By Rachel Stohl – In July 2012, States will negotiate a legally binding Arms
Trade Treaty to develop the highest possible common international standards for
the transfer of arms at the United Nations. Unlike many other weapon
categories, the more than $40 billion annual market for conventional weapons
trade is relatively unregulated globally. While a myriad of national laws and
some regional agreements form a patchwork of regulations, there are no
comprehensive common global standards for the conventional arms trade. Over the last 30 years, piecemeal attempts
have been made to this end; in particular, to close dangerous loopholes that
have allowed arms to flow to human rights abusers and terrorists, perpetuate
conflicts, and undermine development with impunity.
The actual text of the Treaty will not be negotiated until
July. But, during preparatory meetings (Prepcoms) held in 2010, 2011, and
February 2012, States discussed details of what types of things could or should
be in an ATT. States focused on the potential elements of the treaty, the scope
of the treaty, the criteria that States could use to determine whether to
transfer arms, the national measures necessary to implement a treaty, and the
types of assistance States might need to fulfill their obligations to the
Treaty among many other topics.
The scope of the Treaty might include all conventional
weapons, which could include small arms and light weapons, ammunition, or even
their parts and components. Scope also refers to which activities and
transactions will be covered by the Treaty, such as imports, exports,
transfers, transit, and brokering amongst many others.
The criteria of the Treaty could include a prohibition of
arms sales to countries if there is a substantial risk that the arms could be
used to commit serious violations of international law, such as genocide,
crimes against humanity or war crimes. Or the Treaty could say that States
should not transfer weapons that are used to support terrorist acts. Or, the Treaty
could simply give a list of things that States should take into consideration
when determining whether to authorize an arms transfer, such as socio-economic
or sustainable development.
The ATT will be implemented by States at a national level. It
will not create a supra-national body to enforce the ATT, or tell States what
they can and cannot transfer and to whom. National sovereignty is paramount to
the ATT and it will likely describe what States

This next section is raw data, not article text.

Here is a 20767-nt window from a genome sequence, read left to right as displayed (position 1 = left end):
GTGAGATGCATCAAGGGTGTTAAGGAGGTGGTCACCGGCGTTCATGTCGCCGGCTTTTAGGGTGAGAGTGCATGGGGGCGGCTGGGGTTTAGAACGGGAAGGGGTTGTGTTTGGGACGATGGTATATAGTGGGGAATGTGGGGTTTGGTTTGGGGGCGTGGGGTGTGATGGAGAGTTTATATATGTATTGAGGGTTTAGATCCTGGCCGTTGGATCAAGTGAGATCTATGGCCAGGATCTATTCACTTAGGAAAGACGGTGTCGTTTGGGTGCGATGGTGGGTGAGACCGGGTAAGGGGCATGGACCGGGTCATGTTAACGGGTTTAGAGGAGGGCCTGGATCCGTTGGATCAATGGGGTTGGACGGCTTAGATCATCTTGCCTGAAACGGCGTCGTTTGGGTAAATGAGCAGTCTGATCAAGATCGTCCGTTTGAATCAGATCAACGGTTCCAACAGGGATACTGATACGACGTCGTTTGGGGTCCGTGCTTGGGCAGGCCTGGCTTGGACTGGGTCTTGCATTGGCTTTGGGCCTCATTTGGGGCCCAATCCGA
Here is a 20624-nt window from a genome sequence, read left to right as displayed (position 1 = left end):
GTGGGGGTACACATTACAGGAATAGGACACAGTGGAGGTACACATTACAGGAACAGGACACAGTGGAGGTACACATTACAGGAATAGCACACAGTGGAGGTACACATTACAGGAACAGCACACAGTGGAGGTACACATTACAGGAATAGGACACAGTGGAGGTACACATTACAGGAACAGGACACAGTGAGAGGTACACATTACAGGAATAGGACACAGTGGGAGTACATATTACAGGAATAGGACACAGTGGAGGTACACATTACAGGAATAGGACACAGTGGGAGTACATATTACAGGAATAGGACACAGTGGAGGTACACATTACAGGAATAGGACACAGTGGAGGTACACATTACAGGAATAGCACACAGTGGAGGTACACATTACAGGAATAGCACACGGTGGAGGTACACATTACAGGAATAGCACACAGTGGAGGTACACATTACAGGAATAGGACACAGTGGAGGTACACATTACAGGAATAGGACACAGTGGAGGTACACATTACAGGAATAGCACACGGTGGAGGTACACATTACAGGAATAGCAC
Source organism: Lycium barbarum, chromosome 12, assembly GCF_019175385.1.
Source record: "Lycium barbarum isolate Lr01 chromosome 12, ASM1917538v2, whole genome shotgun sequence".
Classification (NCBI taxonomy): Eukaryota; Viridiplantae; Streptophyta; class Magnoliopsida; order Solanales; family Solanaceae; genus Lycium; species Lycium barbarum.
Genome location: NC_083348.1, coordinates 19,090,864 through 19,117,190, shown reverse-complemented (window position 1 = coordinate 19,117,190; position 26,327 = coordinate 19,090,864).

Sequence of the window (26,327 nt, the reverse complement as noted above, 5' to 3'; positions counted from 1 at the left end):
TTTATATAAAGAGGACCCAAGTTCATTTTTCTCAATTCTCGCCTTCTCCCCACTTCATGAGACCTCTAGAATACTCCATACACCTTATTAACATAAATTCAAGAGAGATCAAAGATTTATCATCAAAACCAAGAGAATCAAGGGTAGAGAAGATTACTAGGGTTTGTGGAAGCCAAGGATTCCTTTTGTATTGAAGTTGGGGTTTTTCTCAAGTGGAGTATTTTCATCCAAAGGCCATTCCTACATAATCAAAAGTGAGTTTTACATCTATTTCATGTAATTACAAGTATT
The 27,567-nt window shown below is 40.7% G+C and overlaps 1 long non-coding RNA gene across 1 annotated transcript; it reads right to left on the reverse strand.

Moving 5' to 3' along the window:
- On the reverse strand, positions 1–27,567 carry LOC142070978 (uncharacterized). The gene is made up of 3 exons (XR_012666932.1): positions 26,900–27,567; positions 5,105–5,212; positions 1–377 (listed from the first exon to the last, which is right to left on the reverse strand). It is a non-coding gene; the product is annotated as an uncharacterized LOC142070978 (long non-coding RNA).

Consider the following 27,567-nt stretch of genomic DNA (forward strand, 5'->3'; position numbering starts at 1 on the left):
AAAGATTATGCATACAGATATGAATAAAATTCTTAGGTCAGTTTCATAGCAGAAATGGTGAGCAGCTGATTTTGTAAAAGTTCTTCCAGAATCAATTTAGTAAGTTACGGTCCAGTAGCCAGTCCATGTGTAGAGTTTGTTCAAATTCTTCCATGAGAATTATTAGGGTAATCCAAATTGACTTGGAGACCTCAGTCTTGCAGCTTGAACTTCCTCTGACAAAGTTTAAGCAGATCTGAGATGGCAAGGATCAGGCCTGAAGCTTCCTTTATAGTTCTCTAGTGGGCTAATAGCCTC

should include in their national systems, but not give the precise details of how to do it.
As part of the Prepcom work, the Chairman of the process,
Roberto Garcia Moritan of Argentina,
summarized the disparate views of Member States and produced a Chairman’s draft
paper. This draft paper is a reference document for the negotiations, but is not
the basis for the negotiations or a draft of the Treaty. It includes many of
the ideas proposed by Member States and as a result, has contradictory,
unclear, and undeveloped ideas, as well as things that are completely
impractical or unnecessary. Although that has been frustrating for many States
and for civil society, the paper was useful in providing the structure of an ATT,
it allowed States to present ideas and views concerning an ATT, and it was an
important confidence building measure for all States to demonstrate that no one
was pre-judging or developing an ATT in advance.
The goal of the July negotiations is to develop an ATT with
common international standards for the global trade in arms and that to curb irresponsible
and illegal trade. The ATT would
presumably make it more difficult to justify arms transfers to governments that
will use them against internal opposition or to commit human rights abuses.
Clearly, the ATT is not a panacea, but it will help create norms of State
behavior with regard to arms transfers and give States another tool in their
foreign policy tool boxes to highlight particular inimical sales.
The ATT needs to be practical in order to be effective-balancing
worthy aspirations and ideals and the reality of the global arms trade. It will
not help to have a Treaty that legitimizes irresponsible transfers nor one that
creates a burdensome system that hinders the legitimate commercial trade in
arms. The ATT is not about banning weapons. It is about developing, for the
first time, rules of the game. It is about developing clear international
standards for the global trade in arms. We will see how States do in July.
Photo Credit: U.S. Marine Corps photo by Capt. Howard G. Mariott, http://commons.wikimedia.org/wiki/File:US_Navy_051127-M-0718M-002_A_close_up_of_a_weapons_cache_in_the_ridgeline_on_Al_Asad_Air_Base.jpg